NORTHWEST ARKANSAS, Ark. (KNWA) — A Bentonville mom was convinced her daughter was kidnapped for ransom, and now she’s warning other parents.
Danielle Cirillo says she’s still shaken up after the caller threatened to kill her daughter.
What started off as the sound of a cry for help quickly turned into a list of demands.
“I was like, who is this? What’s going on? It sounded like a little girl saying mommy help me, I’m scared,” Cirillo said.
This is the phone call she received at 11:56 a.m. Cirillo has an app on her phone that records all her calls.
CALLER: “Now look, I’m not a cop, alright. I snagged [her] into my car because she witnessed something she was supposed to see. Listen to me, you decide if you get her back home safe or I just simply hang up the call…This is between me and you. I’m going to hang up the call and kill [her] and you’re never going to see her again.”
Cirillo was being targeted by virtual kidnappers, and it seemed all too real.
Her daughter is in college across the country and the details lined up.
“To hear that she had been robbed and that he’s calling from San Francisco, he definitely got me and I was in a huge panic — you can hear it in my voice,” Cirillo said.
She raced to the Rogers Police Department and realized a scammer spoofed the number to trick her into sending a money wire. The caller did not have her daughter after all.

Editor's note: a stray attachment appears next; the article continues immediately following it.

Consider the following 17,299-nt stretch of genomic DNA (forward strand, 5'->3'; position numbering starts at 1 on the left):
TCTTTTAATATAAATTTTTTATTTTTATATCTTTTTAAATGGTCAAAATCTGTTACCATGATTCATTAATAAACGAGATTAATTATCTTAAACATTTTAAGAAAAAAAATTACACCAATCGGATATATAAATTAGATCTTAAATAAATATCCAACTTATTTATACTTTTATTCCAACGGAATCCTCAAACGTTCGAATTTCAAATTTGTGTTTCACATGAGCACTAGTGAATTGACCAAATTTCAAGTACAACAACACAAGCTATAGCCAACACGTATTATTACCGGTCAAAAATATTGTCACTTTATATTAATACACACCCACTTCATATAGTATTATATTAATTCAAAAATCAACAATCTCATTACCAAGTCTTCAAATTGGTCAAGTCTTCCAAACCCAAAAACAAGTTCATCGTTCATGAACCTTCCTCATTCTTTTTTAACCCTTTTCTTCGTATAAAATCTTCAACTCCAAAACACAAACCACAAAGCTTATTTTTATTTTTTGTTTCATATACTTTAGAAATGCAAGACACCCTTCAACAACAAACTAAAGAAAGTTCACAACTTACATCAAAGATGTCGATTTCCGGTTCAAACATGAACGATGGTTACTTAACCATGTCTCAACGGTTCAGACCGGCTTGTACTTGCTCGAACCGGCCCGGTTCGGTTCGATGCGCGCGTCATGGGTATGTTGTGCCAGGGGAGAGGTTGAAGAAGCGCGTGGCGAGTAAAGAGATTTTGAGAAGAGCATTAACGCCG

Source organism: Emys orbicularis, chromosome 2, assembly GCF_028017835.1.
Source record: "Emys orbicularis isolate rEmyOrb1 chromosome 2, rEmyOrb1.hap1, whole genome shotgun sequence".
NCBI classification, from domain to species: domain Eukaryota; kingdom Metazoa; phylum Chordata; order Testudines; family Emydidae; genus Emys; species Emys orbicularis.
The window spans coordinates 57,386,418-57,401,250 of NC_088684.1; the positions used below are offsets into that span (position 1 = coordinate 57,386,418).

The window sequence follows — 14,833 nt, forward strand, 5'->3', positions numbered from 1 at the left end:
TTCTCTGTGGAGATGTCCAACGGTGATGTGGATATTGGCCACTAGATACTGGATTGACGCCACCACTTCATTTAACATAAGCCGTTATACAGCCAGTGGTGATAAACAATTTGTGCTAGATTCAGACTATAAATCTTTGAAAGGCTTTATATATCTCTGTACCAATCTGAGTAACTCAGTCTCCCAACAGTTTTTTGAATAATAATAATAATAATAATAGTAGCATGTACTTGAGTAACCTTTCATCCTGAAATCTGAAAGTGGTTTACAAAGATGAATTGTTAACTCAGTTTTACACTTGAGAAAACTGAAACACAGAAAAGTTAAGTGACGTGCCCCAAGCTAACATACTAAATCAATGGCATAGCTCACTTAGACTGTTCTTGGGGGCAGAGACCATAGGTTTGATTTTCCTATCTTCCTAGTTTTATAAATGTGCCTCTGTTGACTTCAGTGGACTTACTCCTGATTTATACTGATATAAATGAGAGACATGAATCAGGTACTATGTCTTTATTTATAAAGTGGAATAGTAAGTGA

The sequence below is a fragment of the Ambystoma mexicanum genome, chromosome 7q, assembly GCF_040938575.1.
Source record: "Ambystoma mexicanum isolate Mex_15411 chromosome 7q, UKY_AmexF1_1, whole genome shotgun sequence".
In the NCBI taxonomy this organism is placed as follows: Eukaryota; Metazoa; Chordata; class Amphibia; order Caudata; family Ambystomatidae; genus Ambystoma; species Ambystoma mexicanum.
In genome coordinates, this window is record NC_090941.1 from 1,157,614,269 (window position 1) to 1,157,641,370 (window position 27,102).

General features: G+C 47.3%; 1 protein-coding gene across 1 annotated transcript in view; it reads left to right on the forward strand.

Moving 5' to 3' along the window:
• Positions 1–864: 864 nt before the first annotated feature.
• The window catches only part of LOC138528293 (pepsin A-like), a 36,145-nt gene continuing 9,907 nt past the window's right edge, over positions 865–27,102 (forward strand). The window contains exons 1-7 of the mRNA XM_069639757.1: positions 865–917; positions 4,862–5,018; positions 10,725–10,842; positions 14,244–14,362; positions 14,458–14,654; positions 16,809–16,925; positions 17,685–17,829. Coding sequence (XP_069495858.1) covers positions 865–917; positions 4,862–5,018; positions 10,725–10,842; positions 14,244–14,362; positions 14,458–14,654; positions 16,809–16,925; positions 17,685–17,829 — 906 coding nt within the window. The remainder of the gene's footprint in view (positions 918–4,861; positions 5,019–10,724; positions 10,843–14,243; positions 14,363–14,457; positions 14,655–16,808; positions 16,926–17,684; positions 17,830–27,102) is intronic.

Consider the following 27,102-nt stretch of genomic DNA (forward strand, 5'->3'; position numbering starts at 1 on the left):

After contacting her daughter and realizing she was safe and sound, she says, “as soon as I heard her voice I just dropped to my knees crying.”
Kevin Metcalf is the Deputy Prosecuting Attorney of the 4th Judicial District of Arkansas and Founder of the National Child Protection Task Force. He says there are hundreds of reports of these types of scams every year, and they operate on speed and panic.
“The caller is going to try to keep you on the line, they don’t want you to get off your phone. They don’t want you to try to contact your child.”
If you receive one of these calls and talk to the caller, Metcalf says don’t say the name of your loved one and ask for proof. However, the best thing to do is to hang up, locate your loved one, and report it to law enforcement immediately.
“Watch your privacy settings on social media, you need to go over that. Be very careful about what you share, and go over that with your family members also,” Metcalf said. He adds that small pieces of information build up quickly, and it can easily be used against a victim.
Cirillo is still shaken up, but is using this experience to warn other parents.
“I think parents should have a family safe word so that in case something does happen like this, that they can ask that person or child what the family safeword is — and to know if it’s real or fake,” Cirillo said.
The National Child Protection Task Force is teaming up with the Morgan Nick Foundation to host a free privacy and security training for parents, teachers, and anyone in the community that would like to join.